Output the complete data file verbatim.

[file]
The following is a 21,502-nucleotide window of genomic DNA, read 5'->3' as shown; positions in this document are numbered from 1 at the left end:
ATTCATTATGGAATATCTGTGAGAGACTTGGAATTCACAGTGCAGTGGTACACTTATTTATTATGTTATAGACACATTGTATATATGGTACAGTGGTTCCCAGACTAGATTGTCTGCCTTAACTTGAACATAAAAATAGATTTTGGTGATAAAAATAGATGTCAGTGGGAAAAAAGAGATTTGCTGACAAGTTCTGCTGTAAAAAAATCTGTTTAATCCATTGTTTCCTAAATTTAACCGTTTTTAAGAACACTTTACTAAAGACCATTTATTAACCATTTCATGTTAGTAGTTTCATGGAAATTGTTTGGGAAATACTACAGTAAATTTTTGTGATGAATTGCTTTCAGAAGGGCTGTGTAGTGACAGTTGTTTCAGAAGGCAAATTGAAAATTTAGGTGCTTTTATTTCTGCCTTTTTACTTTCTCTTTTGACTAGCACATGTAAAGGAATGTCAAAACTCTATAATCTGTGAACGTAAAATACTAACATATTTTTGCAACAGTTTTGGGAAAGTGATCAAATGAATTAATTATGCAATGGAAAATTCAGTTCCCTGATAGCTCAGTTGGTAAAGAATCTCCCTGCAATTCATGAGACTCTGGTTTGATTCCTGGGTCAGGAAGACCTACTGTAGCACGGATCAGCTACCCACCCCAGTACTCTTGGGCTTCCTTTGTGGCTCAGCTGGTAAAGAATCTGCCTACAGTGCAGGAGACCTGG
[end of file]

The following is a 21,502-nucleotide window of genomic DNA, read 5'->3' as shown; positions in this document are numbered from 1 at the left end:
ATTCATTATGGAATATCTGTGAGAGACTTGGAATTCACAGTGCAGTGGTACACTTATTTATTATGTTATAGACACATTGTATATATGGTACAGTGGTTCCCAGACTAGATTGTCTGCCTTAACTTGAACATAAAAATAGATTTTGGTGATAAAAATAGATGTCAGTGGGAAAAAAGAGATTTGCTGACAAGTTCTGCTGTAAAAAAATCTGTTTAATCCATTGTTTCCTAAATTTAACCGTTTTTAAGAACACTTTACTAAAGACCATTTATTAACCATTTCATGTTAGTAGTTTCATGGAAATTGTTTGGGAAATACTACAGTAAATTTTTGTGATGAATTGCTTTCAGAAGGGCTGTGTAGTGACAGTTGTTTCAGAAGGCAAATTGAAAATTTAGGTGCTTTTATTTCTGCCTTTTTACTTTCTCTTTTGACTAGCACATGTAAAGGAATGTCAAAACTCTATAATCTGTGAACGTAAAATACTAACATATTTTTGCAACAGTTTTGGGAAAGTGATCAAATGAATTAATTATGCAATGGAAAATTCAGTTCCCTGATAGCTCAGTTGGTAAAGAATCTCCCTGCAATTCATGAGACTCTGGTTTGATTCCTGGGTCAGGAAGACCTACTGTAGCACGGATCAGCTACCCACCCCAGTACTCTTGGGCTTCCTTTGTGGCTCAGCTGGTAAAGAATCTGCCTACAGTGCAGGAGACCTGG